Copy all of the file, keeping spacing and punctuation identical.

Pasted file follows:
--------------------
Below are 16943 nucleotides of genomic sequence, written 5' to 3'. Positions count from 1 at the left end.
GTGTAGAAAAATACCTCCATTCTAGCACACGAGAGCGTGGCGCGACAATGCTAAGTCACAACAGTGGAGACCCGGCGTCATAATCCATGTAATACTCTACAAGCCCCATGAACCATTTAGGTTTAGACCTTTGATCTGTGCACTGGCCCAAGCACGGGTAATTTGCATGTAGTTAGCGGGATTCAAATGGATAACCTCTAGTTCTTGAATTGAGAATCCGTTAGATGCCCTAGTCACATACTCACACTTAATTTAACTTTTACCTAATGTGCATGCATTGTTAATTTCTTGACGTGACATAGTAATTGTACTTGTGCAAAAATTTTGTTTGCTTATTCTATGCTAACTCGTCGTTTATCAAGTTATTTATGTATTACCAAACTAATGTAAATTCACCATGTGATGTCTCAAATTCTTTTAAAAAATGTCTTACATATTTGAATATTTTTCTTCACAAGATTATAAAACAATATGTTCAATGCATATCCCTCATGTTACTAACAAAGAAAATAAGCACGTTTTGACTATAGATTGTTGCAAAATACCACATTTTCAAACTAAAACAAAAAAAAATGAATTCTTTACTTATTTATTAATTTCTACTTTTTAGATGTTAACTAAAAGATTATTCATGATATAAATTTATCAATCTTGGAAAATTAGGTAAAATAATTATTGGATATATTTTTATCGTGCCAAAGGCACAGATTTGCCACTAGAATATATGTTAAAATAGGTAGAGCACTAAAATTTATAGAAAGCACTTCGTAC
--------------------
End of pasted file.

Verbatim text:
Below are 16943 nucleotides of genomic sequence, written 5' to 3'. Positions count from 1 at the left end.
GTGTAGAAAAATACCTCCATTCTAGCACACGAGAGCGTGGCGCGACAATGCTAAGTCACAACAGTGGAGACCCGGCGTCATAATCCATGTAATACTCTACAAGCCCCATGAACCATTTAGGTTTAGACCTTTGATCTGTGCACTGGCCCAAGCACGGGTAATTTGCATGTAGTTAGCGGGATTCAAATGGATAACCTCTAGTTCTTGAATTGAGAATCCGTTAGATGCCCTAGTCACATACTCACACTTAATTTAACTTTTACCTAATGTGCATGCATTGTTAATTTCTTGACGTGACATAGTAATTGTACTTGTGCAAAAATTTTGTTTGCTTATTCTATGCTAACTCGTCGTTTATCAAGTTATTTATGTATTACCAAACTAATGTAAATTCACCATGTGATGTCTCAAATTCTTTTAAAAAATGTCTTACATATTTGAATATTTTTCTTCACAAGATTATAAAACAATATGTTCAATGCATATCCCTCATGTTACTAACAAAGAAAATAAGCACGTTTTGACTATAGATTGTTGCAAAATACCACATTTTCAAACTAAAACAAAAAAAAATGAATTCTTTACTTATTTATTAATTTCTACTTTTTAGATGTTAACTAAAAGATTATTCATGATATAAATTTATCAATCTTGGAAAATTAGGTAAAATAATTATTGGATATATTTTTATCGTGCCAAAGGCACAGATTTGCCACTAGAATATATGTTAAAATAGGTAGAGCACTAAAATTTATAGAAAGCACTTCGTAC